Alfred Beaver Yeomans to Jane Addams and Hull-House Residents, February 17, 1919

Union Franco-Americanaine


13 Rue Lafayette, Paris
Feb. 17

Dear Miss Addams and Residents:

I sailed from New York on Jan. 4 and after a very good voyage arrived at Liverpool on the 16th. There were about 50 men and 35 girls in the party. From Liverpool we went to Southampton by way of Winchester, spending an interesting day at W., and from Southampton to Paris via Le Havre, reaching Paris on the 19th. The city is terribly crowded at present. Hotel accommodations are very hard to get and such as there are are very poor and equally expensive. There is no butter, sugar or milk but otherwise enough to eat apparently. There were a good many formalities to be gone through [within] Paris and I was there until the 24th. I then went to Strasbourg to see the regional director of the Foyer and was assigned by him to the little village of Offendorf, about 20 miles north of Strasbourg where French troops are quartered. The village is very pretty with interesting old houses, gardens and rambling narrow streets. A little river runs through the town to the Rhine which is only about a mile distant. The surrounding country is flat and rather uninteresting though there are nice tracks of woods here and there. The troops here are a [battalion] of "Blue Devils" -- about 400 men all told. They patrol the Rhine to prevent smuggling and to keep an eye on the German steamers which still, run the river. [page 2]

The villagers are very happy to have seen the last of the "boche" and if one can judge by what one hears in casual conversations in this part of the country a [plebiscite] would favor French control very decidedly.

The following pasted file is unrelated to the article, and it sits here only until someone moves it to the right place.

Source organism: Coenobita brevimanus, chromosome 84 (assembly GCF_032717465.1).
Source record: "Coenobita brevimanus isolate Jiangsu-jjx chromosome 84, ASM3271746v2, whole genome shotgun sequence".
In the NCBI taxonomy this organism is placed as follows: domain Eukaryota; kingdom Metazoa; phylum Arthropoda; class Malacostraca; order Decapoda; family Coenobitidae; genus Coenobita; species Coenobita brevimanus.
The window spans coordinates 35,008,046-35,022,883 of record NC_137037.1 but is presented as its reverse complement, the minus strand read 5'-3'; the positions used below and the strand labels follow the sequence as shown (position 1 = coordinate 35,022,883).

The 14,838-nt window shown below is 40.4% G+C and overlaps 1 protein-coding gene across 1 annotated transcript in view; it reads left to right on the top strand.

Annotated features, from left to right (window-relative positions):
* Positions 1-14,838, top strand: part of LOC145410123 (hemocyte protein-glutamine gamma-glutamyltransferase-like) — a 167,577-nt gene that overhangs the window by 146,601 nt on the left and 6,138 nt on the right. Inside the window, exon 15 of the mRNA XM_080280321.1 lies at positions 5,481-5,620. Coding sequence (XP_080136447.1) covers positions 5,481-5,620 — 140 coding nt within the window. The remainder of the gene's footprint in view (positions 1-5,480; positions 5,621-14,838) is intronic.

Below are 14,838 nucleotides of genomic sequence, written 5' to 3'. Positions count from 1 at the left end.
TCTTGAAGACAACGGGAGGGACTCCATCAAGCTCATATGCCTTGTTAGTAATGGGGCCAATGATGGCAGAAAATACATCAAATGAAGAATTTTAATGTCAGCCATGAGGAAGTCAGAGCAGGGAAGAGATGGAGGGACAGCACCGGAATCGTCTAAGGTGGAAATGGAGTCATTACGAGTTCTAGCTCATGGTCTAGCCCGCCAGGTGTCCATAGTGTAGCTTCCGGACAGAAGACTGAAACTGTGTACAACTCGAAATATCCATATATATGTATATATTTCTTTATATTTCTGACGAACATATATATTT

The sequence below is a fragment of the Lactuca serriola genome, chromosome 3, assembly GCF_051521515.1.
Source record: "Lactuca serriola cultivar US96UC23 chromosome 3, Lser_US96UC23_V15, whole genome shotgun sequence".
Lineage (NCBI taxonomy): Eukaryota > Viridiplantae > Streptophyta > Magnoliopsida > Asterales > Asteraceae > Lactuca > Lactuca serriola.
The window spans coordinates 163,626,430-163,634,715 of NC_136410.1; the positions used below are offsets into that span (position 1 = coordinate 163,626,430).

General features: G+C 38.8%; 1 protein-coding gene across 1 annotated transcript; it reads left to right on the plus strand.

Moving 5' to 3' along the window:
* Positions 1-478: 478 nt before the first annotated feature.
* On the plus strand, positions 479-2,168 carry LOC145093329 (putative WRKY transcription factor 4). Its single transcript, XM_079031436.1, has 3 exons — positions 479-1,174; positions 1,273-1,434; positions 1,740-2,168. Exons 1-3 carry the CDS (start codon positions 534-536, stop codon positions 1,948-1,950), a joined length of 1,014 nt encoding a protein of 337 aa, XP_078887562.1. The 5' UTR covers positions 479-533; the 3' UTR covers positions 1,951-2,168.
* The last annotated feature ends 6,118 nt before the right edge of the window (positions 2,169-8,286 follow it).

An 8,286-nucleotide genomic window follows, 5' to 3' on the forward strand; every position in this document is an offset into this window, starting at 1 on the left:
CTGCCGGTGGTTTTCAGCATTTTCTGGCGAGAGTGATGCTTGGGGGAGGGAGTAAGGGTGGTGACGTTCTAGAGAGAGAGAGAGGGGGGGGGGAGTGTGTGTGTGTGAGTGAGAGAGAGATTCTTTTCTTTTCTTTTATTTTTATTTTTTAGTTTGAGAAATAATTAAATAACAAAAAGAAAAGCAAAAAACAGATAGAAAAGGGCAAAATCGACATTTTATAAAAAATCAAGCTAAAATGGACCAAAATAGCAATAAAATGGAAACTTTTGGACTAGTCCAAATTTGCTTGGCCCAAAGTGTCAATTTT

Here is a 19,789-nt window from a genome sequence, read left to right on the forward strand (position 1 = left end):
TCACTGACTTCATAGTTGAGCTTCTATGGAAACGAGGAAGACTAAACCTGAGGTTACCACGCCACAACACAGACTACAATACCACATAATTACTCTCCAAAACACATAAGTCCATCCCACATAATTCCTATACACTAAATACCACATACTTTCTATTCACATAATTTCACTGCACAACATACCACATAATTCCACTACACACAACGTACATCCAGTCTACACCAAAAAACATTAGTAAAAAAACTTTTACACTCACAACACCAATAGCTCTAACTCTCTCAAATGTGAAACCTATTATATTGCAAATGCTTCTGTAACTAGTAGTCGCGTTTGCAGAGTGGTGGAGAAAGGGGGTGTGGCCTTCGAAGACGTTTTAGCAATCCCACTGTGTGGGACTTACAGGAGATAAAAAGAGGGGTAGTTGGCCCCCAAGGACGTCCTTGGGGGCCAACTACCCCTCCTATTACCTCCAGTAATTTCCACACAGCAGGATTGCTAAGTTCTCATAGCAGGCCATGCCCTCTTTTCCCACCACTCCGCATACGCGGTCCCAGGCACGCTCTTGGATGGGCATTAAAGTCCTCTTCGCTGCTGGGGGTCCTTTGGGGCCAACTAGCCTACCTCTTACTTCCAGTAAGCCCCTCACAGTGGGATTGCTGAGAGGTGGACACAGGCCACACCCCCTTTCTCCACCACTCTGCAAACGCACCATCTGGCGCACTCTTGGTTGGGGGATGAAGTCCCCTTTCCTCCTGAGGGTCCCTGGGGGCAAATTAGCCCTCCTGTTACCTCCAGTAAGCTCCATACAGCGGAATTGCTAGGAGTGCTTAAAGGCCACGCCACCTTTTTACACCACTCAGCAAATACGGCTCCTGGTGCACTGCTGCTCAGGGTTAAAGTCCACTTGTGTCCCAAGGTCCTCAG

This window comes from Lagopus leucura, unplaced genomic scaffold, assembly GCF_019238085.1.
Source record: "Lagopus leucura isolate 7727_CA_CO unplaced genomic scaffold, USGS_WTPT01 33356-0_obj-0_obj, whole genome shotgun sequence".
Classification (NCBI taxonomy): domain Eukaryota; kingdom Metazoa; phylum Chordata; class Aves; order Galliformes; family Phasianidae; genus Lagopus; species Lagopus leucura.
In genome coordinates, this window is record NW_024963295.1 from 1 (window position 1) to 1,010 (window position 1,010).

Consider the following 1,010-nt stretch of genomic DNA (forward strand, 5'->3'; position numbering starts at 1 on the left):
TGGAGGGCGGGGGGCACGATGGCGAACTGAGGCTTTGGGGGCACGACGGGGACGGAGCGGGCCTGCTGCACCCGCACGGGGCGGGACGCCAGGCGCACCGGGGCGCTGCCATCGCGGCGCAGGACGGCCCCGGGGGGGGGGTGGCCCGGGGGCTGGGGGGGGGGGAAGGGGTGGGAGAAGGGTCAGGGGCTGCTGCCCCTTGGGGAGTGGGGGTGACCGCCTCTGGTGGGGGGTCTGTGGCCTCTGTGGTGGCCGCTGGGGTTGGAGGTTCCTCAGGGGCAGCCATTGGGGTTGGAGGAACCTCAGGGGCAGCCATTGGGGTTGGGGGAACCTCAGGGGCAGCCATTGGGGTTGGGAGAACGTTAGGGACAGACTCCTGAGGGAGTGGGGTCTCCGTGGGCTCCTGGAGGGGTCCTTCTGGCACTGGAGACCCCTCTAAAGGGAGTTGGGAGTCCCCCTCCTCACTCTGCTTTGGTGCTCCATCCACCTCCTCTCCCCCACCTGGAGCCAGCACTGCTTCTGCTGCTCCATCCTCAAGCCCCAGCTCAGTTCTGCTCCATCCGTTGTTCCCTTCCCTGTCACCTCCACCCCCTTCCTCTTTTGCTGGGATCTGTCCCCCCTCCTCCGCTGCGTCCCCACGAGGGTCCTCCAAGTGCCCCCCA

The soldiers are a very jolly and very friendly lot. I run a miniature one man settlement -- that is what the Foyer really is. We have a room in the schoolhouse about 30 by 40 ft with a big iron stove in the middle. There are tables, benches, magazines and papers, games etc. I am just starting English classes for officers and men and later hope to give little illustrated talks on the U.S. Of course one of the main objects in having Americans in the Foyers now if not the chief one is to familiarize the mass of the people somewhat with the American point of view. All the soldiers are strong for Wilson and for the L. of N. (with Germany left out). The Alsace-Lorraine question is of course regarded as absolutely settled.

I enclose two or three poor photos taken in the village. I hope everybody is well at H. H. I need someone to do door seven nights a week. Will some resident volunteer?

Sincerely yours

Alfred B Yeomans [signed]

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